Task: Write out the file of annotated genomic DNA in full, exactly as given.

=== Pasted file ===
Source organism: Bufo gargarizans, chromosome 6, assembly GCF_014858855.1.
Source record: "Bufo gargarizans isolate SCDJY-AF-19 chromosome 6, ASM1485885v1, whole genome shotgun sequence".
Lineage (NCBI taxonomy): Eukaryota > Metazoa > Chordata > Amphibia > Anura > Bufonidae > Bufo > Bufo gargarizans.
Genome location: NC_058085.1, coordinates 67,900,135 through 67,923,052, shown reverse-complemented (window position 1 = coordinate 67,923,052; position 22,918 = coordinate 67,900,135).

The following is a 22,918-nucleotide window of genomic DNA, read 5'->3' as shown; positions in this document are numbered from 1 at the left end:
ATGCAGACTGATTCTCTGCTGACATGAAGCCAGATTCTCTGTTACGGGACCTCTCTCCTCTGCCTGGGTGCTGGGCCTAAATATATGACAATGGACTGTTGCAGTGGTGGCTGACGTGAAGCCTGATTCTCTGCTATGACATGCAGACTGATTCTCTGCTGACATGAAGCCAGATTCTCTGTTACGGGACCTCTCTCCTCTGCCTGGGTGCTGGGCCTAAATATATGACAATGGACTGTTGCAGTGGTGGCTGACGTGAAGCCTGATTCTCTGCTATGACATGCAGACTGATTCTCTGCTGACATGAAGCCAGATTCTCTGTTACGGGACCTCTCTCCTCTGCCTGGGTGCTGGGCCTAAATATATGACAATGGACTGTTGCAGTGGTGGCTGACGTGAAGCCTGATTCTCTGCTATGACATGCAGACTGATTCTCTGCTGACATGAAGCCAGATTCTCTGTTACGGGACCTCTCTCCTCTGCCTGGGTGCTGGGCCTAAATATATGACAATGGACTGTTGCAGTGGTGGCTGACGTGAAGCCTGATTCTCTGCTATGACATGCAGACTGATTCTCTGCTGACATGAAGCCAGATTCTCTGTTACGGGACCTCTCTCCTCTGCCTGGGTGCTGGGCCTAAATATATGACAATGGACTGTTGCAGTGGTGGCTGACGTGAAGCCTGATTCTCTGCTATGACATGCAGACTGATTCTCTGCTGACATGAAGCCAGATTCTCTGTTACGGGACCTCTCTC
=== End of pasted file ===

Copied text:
Source organism: Bufo gargarizans, chromosome 6, assembly GCF_014858855.1.
Source record: "Bufo gargarizans isolate SCDJY-AF-19 chromosome 6, ASM1485885v1, whole genome shotgun sequence".
Lineage (NCBI taxonomy): Eukaryota > Metazoa > Chordata > Amphibia > Anura > Bufonidae > Bufo > Bufo gargarizans.
Genome location: NC_058085.1, coordinates 67,900,135 through 67,923,052, shown reverse-complemented (window position 1 = coordinate 67,923,052; position 22,918 = coordinate 67,900,135).

The following is a 22,918-nucleotide window of genomic DNA, read 5'->3' as shown; positions in this document are numbered from 1 at the left end:
ATGCAGACTGATTCTCTGCTGACATGAAGCCAGATTCTCTGTTACGGGACCTCTCTCCTCTGCCTGGGTGCTGGGCCTAAATATATGACAATGGACTGTTGCAGTGGTGGCTGACGTGAAGCCTGATTCTCTGCTATGACATGCAGACTGATTCTCTGCTGACATGAAGCCAGATTCTCTGTTACGGGACCTCTCTCCTCTGCCTGGGTGCTGGGCCTAAATATATGACAATGGACTGTTGCAGTGGTGGCTGACGTGAAGCCTGATTCTCTGCTATGACATGCAGACTGATTCTCTGCTGACATGAAGCCAGATTCTCTGTTACGGGACCTCTCTCCTCTGCCTGGGTGCTGGGCCTAAATATATGACAATGGACTGTTGCAGTGGTGGCTGACGTGAAGCCTGATTCTCTGCTATGACATGCAGACTGATTCTCTGCTGACATGAAGCCAGATTCTCTGTTACGGGACCTCTCTCCTCTGCCTGGGTGCTGGGCCTAAATATATGACAATGGACTGTTGCAGTGGTGGCTGACGTGAAGCCTGATTCTCTGCTATGACATGCAGACTGATTCTCTGCTGACATGAAGCCAGATTCTCTGTTACGGGACCTCTCTCCTCTGCCTGGGTGCTGGGCCTAAATATATGACAATGGACTGTTGCAGTGGTGGCTGACGTGAAGCCTGATTCTCTGCTATGACATGCAGACTGATTCTCTGCTGACATGAAGCCAGATTCTCTGTTACGGGACCTCTCTC